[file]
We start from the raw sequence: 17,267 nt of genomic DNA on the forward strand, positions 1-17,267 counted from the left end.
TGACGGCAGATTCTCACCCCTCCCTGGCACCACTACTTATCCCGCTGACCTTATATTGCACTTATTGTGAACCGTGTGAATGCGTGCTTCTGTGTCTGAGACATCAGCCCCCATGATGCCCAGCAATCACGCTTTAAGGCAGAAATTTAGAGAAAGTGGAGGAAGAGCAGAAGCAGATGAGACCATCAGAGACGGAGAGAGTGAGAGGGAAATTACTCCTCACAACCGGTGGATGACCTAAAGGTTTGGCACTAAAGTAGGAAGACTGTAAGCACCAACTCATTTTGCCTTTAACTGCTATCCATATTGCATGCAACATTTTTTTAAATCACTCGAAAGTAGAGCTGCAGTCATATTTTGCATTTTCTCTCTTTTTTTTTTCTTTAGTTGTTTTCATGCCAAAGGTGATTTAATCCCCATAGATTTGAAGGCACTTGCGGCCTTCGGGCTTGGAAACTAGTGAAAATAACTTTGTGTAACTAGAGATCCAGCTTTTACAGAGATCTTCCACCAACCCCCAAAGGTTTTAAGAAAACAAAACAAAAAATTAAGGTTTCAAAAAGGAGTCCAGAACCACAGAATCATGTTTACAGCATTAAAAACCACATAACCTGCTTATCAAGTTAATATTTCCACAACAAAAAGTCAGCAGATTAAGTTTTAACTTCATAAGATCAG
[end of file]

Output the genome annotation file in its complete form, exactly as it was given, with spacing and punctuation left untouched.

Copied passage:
We start from the raw sequence: 17,267 nt of genomic DNA on the forward strand, positions 1-17,267 counted from the left end.
TGACGGCAGATTCTCACCCCTCCCTGGCACCACTACTTATCCCGCTGACCTTATATTGCACTTATTGTGAACCGTGTGAATGCGTGCTTCTGTGTCTGAGACATCAGCCCCCATGATGCCCAGCAATCACGCTTTAAGGCAGAAATTTAGAGAAAGTGGAGGAAGAGCAGAAGCAGATGAGACCATCAGAGACGGAGAGAGTGAGAGGGAAATTACTCCTCACAACCGGTGGATGACCTAAAGGTTTGGCACTAAAGTAGGAAGACTGTAAGCACCAACTCATTTTGCCTTTAACTGCTATCCATATTGCATGCAACATTTTTTTAAATCACTCGAAAGTAGAGCTGCAGTCATATTTTGCATTTTCTCTCTTTTTTTTTTCTTTAGTTGTTTTCATGCCAAAGGTGATTTAATCCCCATAGATTTGAAGGCACTTGCGGCCTTCGGGCTTGGAAACTAGTGAAAATAACTTTGTGTAACTAGAGATCCAGCTTTTACAGAGATCTTCCACCAACCCCCAAAGGTTTTAAGAAAACAAAACAAAAAATTAAGGTTTCAAAAAGGAGTCCAGAACCACAGAATCATGTTTACAGCATTAAAAACCACATAACCTGCTTATCAAGTTAATATTTCCACAACAAAAAGTCAGCAGATTAAGTTTTAACTTCATAAGATCAG